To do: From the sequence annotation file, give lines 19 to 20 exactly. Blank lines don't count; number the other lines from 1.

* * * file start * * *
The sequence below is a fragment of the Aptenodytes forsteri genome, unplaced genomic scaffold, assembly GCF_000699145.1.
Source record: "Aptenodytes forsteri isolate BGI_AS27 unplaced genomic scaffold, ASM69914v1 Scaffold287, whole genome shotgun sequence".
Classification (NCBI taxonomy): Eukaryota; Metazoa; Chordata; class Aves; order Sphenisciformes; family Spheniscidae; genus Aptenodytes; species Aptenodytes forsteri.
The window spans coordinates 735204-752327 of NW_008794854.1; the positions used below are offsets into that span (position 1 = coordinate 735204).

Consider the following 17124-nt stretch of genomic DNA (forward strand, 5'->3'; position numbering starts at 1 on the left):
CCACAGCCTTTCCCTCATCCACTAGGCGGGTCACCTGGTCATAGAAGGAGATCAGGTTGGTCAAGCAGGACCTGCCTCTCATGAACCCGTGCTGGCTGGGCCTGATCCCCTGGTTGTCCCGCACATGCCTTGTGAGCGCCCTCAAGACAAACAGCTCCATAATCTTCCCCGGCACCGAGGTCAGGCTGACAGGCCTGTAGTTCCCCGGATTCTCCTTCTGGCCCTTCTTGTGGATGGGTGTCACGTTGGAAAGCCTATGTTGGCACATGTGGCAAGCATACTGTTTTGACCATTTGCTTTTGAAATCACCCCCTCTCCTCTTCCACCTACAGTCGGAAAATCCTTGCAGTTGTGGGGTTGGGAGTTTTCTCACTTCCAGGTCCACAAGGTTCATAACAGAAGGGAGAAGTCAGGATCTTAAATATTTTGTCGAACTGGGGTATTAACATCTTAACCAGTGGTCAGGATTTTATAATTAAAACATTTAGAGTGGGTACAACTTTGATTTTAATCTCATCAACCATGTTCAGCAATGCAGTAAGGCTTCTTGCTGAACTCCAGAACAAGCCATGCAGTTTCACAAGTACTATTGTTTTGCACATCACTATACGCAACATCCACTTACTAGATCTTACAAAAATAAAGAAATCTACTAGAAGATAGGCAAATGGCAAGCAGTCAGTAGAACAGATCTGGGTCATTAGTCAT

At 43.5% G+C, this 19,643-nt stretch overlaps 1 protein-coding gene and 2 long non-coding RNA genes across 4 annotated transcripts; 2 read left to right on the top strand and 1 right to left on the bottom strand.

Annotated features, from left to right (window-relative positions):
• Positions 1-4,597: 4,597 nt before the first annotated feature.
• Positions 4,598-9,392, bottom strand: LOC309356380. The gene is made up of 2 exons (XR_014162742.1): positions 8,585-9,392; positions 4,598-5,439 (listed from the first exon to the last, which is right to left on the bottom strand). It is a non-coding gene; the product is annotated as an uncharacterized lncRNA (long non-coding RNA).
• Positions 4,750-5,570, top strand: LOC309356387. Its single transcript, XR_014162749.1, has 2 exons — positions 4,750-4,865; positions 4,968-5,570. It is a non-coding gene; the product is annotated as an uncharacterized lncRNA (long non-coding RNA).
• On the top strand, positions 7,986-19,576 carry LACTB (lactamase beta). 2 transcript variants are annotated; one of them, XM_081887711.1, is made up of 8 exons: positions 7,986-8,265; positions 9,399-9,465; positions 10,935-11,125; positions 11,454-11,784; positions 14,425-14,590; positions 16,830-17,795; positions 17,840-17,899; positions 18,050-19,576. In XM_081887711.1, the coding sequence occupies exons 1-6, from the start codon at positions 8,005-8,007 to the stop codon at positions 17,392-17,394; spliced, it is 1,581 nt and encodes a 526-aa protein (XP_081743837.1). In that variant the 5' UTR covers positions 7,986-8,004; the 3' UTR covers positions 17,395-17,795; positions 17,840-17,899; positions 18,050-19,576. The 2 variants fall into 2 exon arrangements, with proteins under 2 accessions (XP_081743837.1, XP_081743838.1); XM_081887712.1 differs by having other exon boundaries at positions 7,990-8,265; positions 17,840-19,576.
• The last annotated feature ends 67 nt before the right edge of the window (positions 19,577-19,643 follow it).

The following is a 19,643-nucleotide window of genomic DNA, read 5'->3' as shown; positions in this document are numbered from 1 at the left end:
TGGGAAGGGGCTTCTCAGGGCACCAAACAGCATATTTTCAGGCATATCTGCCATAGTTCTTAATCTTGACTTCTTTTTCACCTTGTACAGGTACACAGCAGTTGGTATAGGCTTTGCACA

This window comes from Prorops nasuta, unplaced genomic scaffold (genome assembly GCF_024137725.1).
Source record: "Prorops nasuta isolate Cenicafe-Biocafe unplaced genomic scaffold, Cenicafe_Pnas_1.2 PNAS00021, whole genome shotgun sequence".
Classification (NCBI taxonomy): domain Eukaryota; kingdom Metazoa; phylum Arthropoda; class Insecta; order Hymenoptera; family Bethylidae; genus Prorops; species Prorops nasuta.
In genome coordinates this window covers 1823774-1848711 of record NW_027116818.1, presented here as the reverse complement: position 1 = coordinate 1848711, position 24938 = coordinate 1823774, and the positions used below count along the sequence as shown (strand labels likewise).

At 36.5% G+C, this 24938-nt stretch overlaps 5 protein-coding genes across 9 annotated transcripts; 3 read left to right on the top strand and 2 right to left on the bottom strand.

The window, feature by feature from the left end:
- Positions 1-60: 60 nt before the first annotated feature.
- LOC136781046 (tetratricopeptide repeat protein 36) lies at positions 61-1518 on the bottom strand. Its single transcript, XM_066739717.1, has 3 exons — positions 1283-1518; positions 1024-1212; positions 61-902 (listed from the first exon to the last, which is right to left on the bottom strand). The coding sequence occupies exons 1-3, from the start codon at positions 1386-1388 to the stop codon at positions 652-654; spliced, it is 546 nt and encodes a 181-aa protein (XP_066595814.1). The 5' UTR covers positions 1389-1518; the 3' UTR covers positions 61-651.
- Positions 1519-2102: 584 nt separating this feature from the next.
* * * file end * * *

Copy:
In genome coordinates this window covers 1823774-1848711 of record NW_027116818.1, presented here as the reverse complement: position 1 = coordinate 1848711, position 24938 = coordinate 1823774, and the positions used below count along the sequence as shown (strand labels likewise).

At 36.5% G+C, this 24938-nt stretch overlaps 5 protein-coding genes across 9 annotated transcripts; 3 read left to right on the top strand and 2 right to left on the bottom strand.